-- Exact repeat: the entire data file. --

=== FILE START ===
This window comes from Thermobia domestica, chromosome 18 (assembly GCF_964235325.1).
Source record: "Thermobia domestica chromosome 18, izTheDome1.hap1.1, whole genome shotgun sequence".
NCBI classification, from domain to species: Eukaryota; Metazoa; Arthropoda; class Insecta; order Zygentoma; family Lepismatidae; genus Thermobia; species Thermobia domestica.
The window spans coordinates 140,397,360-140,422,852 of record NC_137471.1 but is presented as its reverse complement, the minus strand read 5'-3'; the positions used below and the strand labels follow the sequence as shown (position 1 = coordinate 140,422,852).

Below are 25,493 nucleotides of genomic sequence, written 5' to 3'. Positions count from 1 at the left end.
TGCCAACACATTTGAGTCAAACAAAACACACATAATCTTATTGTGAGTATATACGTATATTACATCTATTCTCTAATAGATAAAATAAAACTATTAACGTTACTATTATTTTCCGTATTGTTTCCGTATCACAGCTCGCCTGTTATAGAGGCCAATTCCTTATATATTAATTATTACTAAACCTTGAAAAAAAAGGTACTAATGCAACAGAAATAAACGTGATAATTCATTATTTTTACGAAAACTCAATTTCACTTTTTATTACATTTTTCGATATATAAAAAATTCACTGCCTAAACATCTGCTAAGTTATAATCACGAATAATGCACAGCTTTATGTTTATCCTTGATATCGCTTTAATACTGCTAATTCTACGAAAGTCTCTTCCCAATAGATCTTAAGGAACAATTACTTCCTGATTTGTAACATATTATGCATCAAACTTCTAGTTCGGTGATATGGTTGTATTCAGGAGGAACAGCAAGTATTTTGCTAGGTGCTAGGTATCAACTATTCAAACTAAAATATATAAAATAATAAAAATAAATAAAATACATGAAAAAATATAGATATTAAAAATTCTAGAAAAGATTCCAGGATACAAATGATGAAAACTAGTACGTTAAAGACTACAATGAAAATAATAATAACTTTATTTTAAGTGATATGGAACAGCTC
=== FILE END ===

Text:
This window comes from Thermobia domestica, chromosome 18 (assembly GCF_964235325.1).
Source record: "Thermobia domestica chromosome 18, izTheDome1.hap1.1, whole genome shotgun sequence".
NCBI classification, from domain to species: Eukaryota; Metazoa; Arthropoda; class Insecta; order Zygentoma; family Lepismatidae; genus Thermobia; species Thermobia domestica.
The window spans coordinates 140,397,360-140,422,852 of record NC_137471.1 but is presented as its reverse complement, the minus strand read 5'-3'; the positions used below and the strand labels follow the sequence as shown (position 1 = coordinate 140,422,852).

Below are 25,493 nucleotides of genomic sequence, written 5' to 3'. Positions count from 1 at the left end.
TGCCAACACATTTGAGTCAAACAAAACACACATAATCTTATTGTGAGTATATACGTATATTACATCTATTCTCTAATAGATAAAATAAAACTATTAACGTTACTATTATTTTCCGTATTGTTTCCGTATCACAGCTCGCCTGTTATAGAGGCCAATTCCTTATATATTAATTATTACTAAACCTTGAAAAAAAAGGTACTAATGCAACAGAAATAAACGTGATAATTCATTATTTTTACGAAAACTCAATTTCACTTTTTATTACATTTTTCGATATATAAAAAATTCACTGCCTAAACATCTGCTAAGTTATAATCACGAATAATGCACAGCTTTATGTTTATCCTTGATATCGCTTTAATACTGCTAATTCTACGAAAGTCTCTTCCCAATAGATCTTAAGGAACAATTACTTCCTGATTTGTAACATATTATGCATCAAACTTCTAGTTCGGTGATATGGTTGTATTCAGGAGGAACAGCAAGTATTTTGCTAGGTGCTAGGTATCAACTATTCAAACTAAAATATATAAAATAATAAAAATAAATAAAATACATGAAAAAATATAGATATTAAAAATTCTAGAAAAGATTCCAGGATACAAATGATGAAAACTAGTACGTTAAAGACTACAATGAAAATAATAATAACTTTATTTTAAGTGATATGGAACAGCTC